A strike would halt GM’s U.S. production, and could have an impact on vehicle production in Mexico and Canada (there are Ontario assembly plants in Oshawa, St. Catharines and Ingersoll, Ont.). Canadian workers are represented by a different union — Unifor — but the North American auto industry is integrated and Canadian operations rely on parts from the U.S.

Kristin Dziczek, vice-president of industry, labour and economics at the Ann Arbor, Mich.-based Center for Automotive Research (CAR), said a strike at GM’s U.S. facilities would also shut its plants in Canada and Mexico because the automaker’s supply chain is so integrated.

“That’s going to have a big effect on the economy,” Dziczek said.

Janitors at UAW-represented facilities walk out

While autoworkers showed up for their jobs Sunday, about 850 UAW-represented janitors at eight GM facilities in Ohio and Michigan who work for Aramark, a separate company, went on strike Sunday after working under an extended contract since March of 2018, the union said.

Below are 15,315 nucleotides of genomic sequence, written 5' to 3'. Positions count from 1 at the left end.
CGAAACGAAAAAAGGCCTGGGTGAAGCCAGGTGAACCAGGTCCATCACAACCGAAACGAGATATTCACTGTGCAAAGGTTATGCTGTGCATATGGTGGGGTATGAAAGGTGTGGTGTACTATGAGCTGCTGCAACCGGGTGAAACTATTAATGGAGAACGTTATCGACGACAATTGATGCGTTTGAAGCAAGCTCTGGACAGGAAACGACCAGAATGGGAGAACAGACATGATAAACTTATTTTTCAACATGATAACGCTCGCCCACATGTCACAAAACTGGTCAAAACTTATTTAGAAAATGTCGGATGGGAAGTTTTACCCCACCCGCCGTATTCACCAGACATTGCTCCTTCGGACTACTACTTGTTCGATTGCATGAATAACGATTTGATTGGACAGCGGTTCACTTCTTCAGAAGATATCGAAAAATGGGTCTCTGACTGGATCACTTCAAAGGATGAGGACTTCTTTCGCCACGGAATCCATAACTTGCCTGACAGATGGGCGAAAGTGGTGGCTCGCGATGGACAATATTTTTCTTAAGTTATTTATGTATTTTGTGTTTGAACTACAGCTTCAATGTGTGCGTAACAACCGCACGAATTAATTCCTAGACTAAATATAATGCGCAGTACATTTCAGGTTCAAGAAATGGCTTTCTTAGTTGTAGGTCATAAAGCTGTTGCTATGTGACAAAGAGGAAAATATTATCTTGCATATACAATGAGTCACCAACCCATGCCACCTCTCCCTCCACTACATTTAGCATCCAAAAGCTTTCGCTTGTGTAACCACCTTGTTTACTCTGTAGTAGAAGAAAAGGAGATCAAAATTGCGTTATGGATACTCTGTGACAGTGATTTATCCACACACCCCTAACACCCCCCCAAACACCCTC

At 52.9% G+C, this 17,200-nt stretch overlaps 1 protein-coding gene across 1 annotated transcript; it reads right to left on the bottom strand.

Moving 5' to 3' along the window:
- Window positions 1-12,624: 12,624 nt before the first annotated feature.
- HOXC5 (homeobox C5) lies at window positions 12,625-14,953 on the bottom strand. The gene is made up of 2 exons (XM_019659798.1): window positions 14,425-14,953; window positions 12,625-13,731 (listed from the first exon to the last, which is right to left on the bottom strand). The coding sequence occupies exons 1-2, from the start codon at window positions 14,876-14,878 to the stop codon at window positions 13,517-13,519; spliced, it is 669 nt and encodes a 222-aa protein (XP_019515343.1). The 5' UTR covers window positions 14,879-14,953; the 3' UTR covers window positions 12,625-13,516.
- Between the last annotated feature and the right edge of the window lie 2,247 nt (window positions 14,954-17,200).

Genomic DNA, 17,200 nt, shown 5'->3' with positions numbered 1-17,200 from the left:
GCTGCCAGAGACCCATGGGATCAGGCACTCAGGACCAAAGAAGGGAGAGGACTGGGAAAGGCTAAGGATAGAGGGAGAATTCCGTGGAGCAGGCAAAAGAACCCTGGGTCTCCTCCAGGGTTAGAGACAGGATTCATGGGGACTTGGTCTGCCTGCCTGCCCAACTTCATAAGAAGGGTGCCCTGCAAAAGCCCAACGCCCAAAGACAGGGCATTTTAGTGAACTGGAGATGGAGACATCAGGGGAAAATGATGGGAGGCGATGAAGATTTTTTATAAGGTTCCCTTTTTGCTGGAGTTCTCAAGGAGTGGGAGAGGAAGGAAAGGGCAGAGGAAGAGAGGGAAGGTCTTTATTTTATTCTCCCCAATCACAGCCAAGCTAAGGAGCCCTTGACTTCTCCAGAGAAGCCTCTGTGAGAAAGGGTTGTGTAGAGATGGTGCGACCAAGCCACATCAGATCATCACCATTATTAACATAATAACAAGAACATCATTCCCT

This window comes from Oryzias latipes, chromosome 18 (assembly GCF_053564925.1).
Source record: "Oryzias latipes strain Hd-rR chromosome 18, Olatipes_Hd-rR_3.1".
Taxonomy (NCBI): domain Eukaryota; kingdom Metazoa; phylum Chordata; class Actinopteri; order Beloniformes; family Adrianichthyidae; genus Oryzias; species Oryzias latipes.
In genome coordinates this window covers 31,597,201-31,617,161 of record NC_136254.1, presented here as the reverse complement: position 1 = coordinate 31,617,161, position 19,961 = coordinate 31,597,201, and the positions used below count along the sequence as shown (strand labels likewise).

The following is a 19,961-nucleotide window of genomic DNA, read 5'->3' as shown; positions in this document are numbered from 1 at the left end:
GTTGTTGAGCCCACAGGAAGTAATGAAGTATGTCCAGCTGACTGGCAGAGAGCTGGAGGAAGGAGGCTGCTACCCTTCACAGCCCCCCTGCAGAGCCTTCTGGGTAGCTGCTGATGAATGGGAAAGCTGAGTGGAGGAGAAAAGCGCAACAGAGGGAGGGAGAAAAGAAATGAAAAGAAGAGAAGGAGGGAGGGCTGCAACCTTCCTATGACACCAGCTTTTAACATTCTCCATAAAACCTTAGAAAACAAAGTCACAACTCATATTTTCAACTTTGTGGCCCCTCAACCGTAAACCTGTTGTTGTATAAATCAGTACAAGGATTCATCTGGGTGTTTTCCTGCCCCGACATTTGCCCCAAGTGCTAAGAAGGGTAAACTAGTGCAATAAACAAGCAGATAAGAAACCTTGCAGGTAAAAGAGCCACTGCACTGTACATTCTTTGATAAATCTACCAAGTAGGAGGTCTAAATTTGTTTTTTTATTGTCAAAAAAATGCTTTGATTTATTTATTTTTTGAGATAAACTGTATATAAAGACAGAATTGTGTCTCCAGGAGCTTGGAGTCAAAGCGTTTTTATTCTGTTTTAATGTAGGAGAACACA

It appeared GM workers were crossing picket lines set up by their own union. The Detroit Free Press reported that factory workers at a pickup truck plant in Flint, Mich., reluctantly passed Aramark picketers to report for work early Sunday.

GM said in a statement that it has contingency plans for any disruptions from the Aramark strike.

UAW vice-president Terry Dittes said in a letter to GM members that, after months of bargaining, both the union and GM were far apart on issues such as wages, health care, temporary employees, job security and profit sharing.

The union’s executive leaders and a larger group of plant-level officials were meeting Sunday morning to decide the union’s next steps.

A letter to members and another one to GM were aimed at turning up the pressure on GM negotiators.

A GMC Yukon moves through the assembly line at a General Motors assembly plant in Arlington, Texas, on June 9. The UAW’s pact with GM expired Saturday night. (Mike Stone/Reuters)